In the decade since the 2008 financial crisis ended, interest rates have dominated most discussions of the economy and financial markets. The Federal Reserve assured this would be the case by lowering short-term interest rates nearly to zero and keeping them there for years. Now, in the third year of their effort to “normalize” short-term interest rates through a series of gradual increases, the topic of the yield curve is getting hot once more.
The yield curve is simply the plot of interest rates paid on Treasury bills and bonds of varying lengths. For example, the chart below shows what the yield curve looked like on May 1, 2018, compared to that same plot one year prior.
(Click Chart to Enlarge)
The key to understanding the yield curve and its implications is to recognize that the Fed controls short-term interest rates, but the bond market sets longer-term interest rates. Looking at the chart, it’s clear that short-term interest rates (three months out to three years) have risen fairly dramatically over the past year, but long-term interest rates (20 years and longer) have risen only slightly. This has caused the yield curve to “flatten” — in other words, the gap between short- and long-term interest rates has narrowed.
The reason for this is the Fed has been steadily raising the short-term rate, claiming to fight the higher inflation that is likely to occur as the economy continues to grow stronger. So short-term rates have moved higher. But the bond market doesn’t seem to believe that story. If the bond market thought inflation was going to rise significantly, bond investors would demand higher yields on longer-term bonds. Yet longer-term rates have stayed low.
The slim difference in yields between shorter-term and longer-term bonds further reinforces that point. When investors are willing to accept such a small increase in yield in exchange for tying up their money for several additional years, it likely means they don’t believe the economy will be strong enough to push interest rates higher.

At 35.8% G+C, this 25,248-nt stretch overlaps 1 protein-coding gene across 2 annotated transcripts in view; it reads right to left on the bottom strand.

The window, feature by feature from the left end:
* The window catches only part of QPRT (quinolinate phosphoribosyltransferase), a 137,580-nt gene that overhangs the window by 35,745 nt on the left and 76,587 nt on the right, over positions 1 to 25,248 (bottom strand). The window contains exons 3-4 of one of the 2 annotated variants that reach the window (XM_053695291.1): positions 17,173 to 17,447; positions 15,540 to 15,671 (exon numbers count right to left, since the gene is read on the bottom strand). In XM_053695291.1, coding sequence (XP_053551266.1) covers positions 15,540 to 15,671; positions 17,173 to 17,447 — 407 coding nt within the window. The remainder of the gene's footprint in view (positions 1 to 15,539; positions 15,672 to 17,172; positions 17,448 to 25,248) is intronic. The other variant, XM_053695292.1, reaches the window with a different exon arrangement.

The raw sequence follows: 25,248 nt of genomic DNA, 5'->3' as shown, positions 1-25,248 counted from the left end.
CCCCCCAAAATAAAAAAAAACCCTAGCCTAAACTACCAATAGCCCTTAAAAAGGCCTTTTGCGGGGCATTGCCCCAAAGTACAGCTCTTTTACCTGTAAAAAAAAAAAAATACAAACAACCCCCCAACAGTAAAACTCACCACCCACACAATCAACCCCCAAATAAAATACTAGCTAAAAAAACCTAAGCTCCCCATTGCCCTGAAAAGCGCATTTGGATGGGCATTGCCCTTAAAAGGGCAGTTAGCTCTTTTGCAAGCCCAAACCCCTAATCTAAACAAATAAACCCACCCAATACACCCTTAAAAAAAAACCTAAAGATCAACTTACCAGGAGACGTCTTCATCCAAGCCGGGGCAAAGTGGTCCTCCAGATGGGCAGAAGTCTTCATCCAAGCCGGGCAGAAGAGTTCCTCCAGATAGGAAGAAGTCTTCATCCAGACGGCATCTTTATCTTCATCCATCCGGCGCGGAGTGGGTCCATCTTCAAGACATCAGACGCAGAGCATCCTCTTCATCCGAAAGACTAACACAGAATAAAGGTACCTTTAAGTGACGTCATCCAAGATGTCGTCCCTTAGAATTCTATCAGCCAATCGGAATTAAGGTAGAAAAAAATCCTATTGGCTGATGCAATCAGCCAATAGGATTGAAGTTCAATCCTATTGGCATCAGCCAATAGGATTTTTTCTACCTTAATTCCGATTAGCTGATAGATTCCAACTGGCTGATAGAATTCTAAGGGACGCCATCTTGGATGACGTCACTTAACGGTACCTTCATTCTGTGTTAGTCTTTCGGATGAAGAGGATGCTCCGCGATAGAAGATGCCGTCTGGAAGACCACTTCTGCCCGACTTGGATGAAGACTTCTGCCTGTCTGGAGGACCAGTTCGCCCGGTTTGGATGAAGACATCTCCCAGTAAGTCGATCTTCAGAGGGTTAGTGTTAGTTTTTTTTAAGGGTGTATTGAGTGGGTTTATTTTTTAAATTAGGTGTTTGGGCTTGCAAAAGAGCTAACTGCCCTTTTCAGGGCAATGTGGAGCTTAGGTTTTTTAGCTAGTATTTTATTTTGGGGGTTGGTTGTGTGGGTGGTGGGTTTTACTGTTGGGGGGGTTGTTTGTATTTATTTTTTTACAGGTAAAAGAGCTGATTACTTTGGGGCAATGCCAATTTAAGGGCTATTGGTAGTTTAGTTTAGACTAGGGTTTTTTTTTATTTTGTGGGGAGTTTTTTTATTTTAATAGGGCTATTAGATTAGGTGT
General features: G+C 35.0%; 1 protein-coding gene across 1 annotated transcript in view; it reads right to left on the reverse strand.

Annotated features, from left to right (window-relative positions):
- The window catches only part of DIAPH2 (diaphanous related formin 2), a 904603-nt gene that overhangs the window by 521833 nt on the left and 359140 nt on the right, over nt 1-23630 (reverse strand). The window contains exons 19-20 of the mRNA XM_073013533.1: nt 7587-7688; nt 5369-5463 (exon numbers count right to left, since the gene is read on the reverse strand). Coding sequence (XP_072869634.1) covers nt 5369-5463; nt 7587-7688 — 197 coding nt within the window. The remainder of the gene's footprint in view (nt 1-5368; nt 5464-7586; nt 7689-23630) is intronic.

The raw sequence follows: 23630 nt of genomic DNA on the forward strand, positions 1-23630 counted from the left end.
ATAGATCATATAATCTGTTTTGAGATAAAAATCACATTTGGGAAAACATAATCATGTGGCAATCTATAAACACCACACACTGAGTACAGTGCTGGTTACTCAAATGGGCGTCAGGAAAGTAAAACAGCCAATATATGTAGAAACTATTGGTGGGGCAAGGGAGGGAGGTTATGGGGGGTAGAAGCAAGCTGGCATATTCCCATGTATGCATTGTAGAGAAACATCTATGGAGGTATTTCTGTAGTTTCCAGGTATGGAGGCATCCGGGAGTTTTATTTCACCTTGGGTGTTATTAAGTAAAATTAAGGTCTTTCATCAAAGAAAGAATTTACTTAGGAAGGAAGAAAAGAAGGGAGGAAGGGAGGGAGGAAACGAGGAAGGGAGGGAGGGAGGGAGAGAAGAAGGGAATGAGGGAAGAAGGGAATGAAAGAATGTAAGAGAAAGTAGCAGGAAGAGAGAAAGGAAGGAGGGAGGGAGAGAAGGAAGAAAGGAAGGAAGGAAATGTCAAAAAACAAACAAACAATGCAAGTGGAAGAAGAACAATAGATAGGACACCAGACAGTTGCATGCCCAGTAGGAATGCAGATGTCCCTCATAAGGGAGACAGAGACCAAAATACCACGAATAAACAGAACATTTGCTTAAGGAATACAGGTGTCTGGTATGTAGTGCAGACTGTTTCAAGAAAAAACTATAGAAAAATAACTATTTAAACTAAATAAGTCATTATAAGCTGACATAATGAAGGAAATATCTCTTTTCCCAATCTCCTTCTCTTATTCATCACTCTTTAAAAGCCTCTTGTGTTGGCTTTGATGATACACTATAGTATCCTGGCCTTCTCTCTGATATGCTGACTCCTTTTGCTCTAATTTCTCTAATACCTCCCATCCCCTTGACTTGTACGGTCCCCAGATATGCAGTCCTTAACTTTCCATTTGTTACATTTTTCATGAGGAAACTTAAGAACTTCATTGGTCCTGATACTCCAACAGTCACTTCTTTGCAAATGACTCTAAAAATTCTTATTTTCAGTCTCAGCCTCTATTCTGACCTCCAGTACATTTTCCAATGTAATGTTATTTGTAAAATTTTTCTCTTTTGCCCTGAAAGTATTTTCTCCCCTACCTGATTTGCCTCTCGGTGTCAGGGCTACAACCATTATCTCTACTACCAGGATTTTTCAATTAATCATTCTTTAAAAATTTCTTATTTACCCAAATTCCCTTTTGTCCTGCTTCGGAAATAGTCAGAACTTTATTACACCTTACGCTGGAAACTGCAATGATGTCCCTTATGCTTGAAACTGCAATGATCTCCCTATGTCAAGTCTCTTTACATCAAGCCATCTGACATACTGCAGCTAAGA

An inverted yield curve has been a reliable recession indicator...
The primary reason economists and investors pay so much attention to the yield curve is it has a strong record when it comes to predicting economic recessions. Specifically, when the yield curve inverts — meaning short-term rates move higher than long-term rates — the economy is in serious danger of falling into a recession. In fact, the yield curve has inverted prior to all nine U.S. recessions that have occurred since 1955.
The fact that the gap between short- and long-term rates has recently narrowed to its closest point in the past decade is starting to get the attention of economists — and investors.
Stock-market investors pay close attention to recession warnings (and thus, the yield curve) for two reasons. First, recessions increase the chances that a bear market will occur. But recessions also make the severity of bear markets much worse than those that occur without a recession taking place.
But it’s important to note that the yield curve hasn’t inverted yet, and isn’t even all that close to doing so. John Williams, President of the San Francisco Federal Reserve Bank, acknowledged in April that while the yield curve is a “very clear symbol that the economy’s about to go into a recession,” he also stated that he doesn’t anticipate an inversion. This is certainly possible if economic growth continues to be strong, as long-term rates will likely rise along with short-term rates if the bond market starts to believe the Fed’s “future growth, future inflation” outlook is accurate.